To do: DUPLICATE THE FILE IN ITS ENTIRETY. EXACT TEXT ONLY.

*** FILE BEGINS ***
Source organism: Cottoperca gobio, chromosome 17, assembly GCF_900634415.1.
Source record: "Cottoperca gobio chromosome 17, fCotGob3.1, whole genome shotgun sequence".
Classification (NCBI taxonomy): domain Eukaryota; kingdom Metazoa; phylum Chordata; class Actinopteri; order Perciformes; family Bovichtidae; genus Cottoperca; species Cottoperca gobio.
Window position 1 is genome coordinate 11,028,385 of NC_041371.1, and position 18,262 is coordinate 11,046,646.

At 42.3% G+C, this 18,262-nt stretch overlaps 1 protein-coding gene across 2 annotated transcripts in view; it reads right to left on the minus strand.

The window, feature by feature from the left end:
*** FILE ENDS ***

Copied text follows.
Source organism: Cottoperca gobio, chromosome 17, assembly GCF_900634415.1.
Source record: "Cottoperca gobio chromosome 17, fCotGob3.1, whole genome shotgun sequence".
Classification (NCBI taxonomy): domain Eukaryota; kingdom Metazoa; phylum Chordata; class Actinopteri; order Perciformes; family Bovichtidae; genus Cottoperca; species Cottoperca gobio.
Window position 1 is genome coordinate 11,028,385 of NC_041371.1, and position 18,262 is coordinate 11,046,646.

At 42.3% G+C, this 18,262-nt stretch overlaps 1 protein-coding gene across 2 annotated transcripts in view; it reads right to left on the minus strand.

The window, feature by feature from the left end: